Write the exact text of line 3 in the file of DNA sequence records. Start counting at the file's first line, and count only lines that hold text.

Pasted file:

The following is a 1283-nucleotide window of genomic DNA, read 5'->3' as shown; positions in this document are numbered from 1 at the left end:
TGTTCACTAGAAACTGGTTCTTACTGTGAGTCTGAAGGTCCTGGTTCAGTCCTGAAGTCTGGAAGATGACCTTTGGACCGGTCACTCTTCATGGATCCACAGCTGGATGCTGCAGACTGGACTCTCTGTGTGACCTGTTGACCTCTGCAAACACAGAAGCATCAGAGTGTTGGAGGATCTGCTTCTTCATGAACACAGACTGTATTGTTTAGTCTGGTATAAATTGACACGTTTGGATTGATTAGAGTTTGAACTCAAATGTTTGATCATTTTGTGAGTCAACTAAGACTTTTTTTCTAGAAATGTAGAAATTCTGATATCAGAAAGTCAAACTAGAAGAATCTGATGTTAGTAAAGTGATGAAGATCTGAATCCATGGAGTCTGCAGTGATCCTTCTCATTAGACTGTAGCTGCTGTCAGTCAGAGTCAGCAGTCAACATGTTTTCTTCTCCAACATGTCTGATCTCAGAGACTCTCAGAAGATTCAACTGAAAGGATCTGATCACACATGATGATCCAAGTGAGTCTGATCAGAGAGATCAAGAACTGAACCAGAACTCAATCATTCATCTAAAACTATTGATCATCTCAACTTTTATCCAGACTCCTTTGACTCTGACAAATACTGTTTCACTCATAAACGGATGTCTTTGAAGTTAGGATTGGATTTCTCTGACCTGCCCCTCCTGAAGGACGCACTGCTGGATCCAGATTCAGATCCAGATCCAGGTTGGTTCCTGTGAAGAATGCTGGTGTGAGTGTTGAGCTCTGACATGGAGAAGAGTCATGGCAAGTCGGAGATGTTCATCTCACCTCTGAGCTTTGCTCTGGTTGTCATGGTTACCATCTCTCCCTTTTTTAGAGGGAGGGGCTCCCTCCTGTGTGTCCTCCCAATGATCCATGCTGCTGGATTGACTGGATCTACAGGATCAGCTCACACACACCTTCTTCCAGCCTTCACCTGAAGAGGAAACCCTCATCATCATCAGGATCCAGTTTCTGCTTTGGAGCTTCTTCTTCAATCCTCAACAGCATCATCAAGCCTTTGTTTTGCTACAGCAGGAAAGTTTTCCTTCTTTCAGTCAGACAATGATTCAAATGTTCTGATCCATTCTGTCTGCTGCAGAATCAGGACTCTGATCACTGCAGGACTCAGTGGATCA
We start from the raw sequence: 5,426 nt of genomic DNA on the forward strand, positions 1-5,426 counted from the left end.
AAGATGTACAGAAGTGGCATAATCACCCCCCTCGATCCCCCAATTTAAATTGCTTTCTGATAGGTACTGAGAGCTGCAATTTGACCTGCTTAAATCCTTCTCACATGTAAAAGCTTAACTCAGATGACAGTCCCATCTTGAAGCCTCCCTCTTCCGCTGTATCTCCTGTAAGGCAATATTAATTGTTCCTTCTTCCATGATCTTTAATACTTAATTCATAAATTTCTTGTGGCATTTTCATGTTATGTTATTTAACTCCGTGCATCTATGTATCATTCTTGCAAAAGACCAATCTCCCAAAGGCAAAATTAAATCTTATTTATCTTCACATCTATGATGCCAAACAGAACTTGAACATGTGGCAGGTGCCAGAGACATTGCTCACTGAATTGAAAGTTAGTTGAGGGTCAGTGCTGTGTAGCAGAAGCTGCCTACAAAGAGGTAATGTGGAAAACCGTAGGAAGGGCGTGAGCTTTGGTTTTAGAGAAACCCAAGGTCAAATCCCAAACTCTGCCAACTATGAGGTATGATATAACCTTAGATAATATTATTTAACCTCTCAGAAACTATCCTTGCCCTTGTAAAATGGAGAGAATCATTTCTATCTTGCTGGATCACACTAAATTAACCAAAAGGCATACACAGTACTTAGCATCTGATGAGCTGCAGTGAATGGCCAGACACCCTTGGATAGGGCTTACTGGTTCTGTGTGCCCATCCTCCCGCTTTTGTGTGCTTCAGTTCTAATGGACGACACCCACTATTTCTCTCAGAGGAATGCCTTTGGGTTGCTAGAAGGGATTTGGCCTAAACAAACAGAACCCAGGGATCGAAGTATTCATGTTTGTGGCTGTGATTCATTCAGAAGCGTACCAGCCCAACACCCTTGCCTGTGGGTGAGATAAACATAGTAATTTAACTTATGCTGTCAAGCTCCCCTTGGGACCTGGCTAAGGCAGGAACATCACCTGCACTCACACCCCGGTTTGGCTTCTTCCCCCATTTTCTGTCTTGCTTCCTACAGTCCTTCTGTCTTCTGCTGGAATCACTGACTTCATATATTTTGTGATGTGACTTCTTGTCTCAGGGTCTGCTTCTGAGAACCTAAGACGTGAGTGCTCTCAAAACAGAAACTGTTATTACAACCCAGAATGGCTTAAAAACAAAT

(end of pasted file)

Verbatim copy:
We start from the raw sequence: 5,426 nt of genomic DNA on the forward strand, positions 1-5,426 counted from the left end.